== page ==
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6 Good Reasons to Soil-sprout

 

Because some of you have asked “why grow sprouts in soil” I will give you my top 6 reasons.  There are lots of good reasons that I can think of, to grow sprouts in soil rather than in jars and special sprouters.  If you’re not familiar with soil-sprouts they are seeds grown in shallow trays of soil for about seven days to harvest the delicious gourmet green and use in salads, sandwiches, tacos, or stir-fry veggies, etc.

 

Most sprout gurus agree that sprouts grown on soil are more nutritious because the roots of the sprouts can draw nutrients from the soil, the compost and the sea kelp meal as they grow.  I haven’t found any research to support this claim, but there is lots of evidence that sprouts are good food and I don’t see any point in trying to make them ‘more better’ to justify growing them on soil, there are plenty of other good reasons to grow soil-sprouts!

 

1.Hulls Drop off as They Grow: My own favorite reason to grow soil-sprouts is that there is no need to wash the hulls off the sprouts, the hulls drop off on their own as the leaves grow and spread open.  Whether it is alfalfa seed or Mung bean, washing the greens to separate the hulls from the sprouts is a hard job.  There are tricks to the trade, but generally it takes a while to get most of the hulls washed away.  But no matter what you do, you can’t get all of the hulls off.  The hulls, mixed in with the greens tend to increase the spoilage factor and can affect the flavor of the greens.  With soil-sprouts I just brush the tops and the hulls drop off, or they drop off on their own.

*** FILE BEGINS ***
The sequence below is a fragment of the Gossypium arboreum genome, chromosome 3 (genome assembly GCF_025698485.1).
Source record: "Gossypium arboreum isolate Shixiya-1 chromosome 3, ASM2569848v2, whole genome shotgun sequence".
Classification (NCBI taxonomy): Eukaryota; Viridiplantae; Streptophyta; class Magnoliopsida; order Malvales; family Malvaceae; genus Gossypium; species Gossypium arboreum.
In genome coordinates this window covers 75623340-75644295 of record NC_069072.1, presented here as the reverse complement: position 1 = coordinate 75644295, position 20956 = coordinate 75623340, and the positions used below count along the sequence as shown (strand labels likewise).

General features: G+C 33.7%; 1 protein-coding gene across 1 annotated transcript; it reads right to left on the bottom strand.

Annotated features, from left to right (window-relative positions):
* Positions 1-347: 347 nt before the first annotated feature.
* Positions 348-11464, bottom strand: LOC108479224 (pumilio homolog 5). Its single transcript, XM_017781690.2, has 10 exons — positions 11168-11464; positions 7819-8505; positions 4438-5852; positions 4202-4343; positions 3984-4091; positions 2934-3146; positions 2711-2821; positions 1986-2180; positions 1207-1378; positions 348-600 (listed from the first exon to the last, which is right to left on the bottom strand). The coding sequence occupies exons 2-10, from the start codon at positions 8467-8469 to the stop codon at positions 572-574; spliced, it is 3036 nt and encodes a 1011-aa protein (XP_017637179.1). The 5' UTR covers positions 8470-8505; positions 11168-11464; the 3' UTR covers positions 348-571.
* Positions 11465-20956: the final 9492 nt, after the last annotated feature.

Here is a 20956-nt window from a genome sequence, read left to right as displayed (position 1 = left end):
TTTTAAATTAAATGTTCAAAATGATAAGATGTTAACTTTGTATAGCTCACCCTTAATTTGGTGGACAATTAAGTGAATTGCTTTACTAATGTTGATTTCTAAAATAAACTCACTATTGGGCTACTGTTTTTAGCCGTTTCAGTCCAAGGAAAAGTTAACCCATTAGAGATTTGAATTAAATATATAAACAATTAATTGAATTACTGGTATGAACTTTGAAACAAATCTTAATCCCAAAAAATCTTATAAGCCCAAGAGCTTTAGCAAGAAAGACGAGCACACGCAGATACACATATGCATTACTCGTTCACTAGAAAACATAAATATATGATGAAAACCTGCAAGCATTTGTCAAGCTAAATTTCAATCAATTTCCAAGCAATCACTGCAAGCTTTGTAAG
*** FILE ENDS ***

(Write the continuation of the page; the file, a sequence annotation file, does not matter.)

2.Storage Right in the Tray:  When the soil-sprouts are ready they can be ‘stored’ right in the tray for a few extra days no problem, just water once a day and they stay fresh and green until you are ready to harvest.  In fact the soil-sprouts continue to grow.  With my regular jar-grown sprouts the tips start to brown a little, the hulls will tend to rot and they have to be stored in the fridge if I am not ready to use them right away.

 

3.Easier to care for:  The first four days you do nothing with soil-sprouts, they stay in the dark on a shelf or in a cupboard.  Once the sprouts are planted, the moist soil and moist paper covers make for perfect conditions for the growing seeds, no watering necessary.  On the fifth day when the cover comes off and the tray is in the light, watering is only once a day.

 

3.Heartier greens:  If you miss a watering it is not a catastrophe, there is enough moisture in the soil to carry them though a day.  If you really mess up and come home to limp greens, just use soil-sprout CPR.  Water the tray, put it in a plastic bag and put it in refrigerator, works every time!  Not so with sprout in a jar, they will spoil very quickly, and there is no reviving them.

 

4 Creates a Greenspace:  It is great to see the greens growing around the house and kitchen.  I use ceramic pot sometimes to hold the trays so I can vary the colors and textures.  Even in the little trays the greens are a welcome sight and mix in well with my wife’s house plants.  But in the dead of winter with the greens growing, even thriving, it reminds me that this is only for awhile, soon I’ll be back in the garden!  And the same is true if you have an apartment and don’t have a place to grow a garden, a few trays of fresh greens satisfies the gardening urge, and helps with the grocery budget too.

 

5.Visualize the Harvest:  What I like about the trays of fresh greens is that you can see what’s ready, it makes it easy to visualize what’s for dinner.  I can choose which trays are ready to harvest as I water before dinner. 

 

6. Much faster than Micro-greens.  If you have ever grown micro-greens you know that they are not ready in 7 days and only if you are lucky and have the right varieties of greens will they be ready in 21 days.  So by the time you even begin to get one harvest from micro-green you have harvested 3 times and are planting your fourth set of trays with soil-sprouts.  I figure that it is possible to harvest a pound of greens from just one square foot of trays every week, compare that to any greenhouse, cold frame or garden plot and you’ll be clicking your heels and singing a song.



The Daily Gardener
P.O. Box 13 Suite: Maple Corner
2930 Dugar Brook Rd.
Calais, VT  05648
USA
Phone: 802-477-2464


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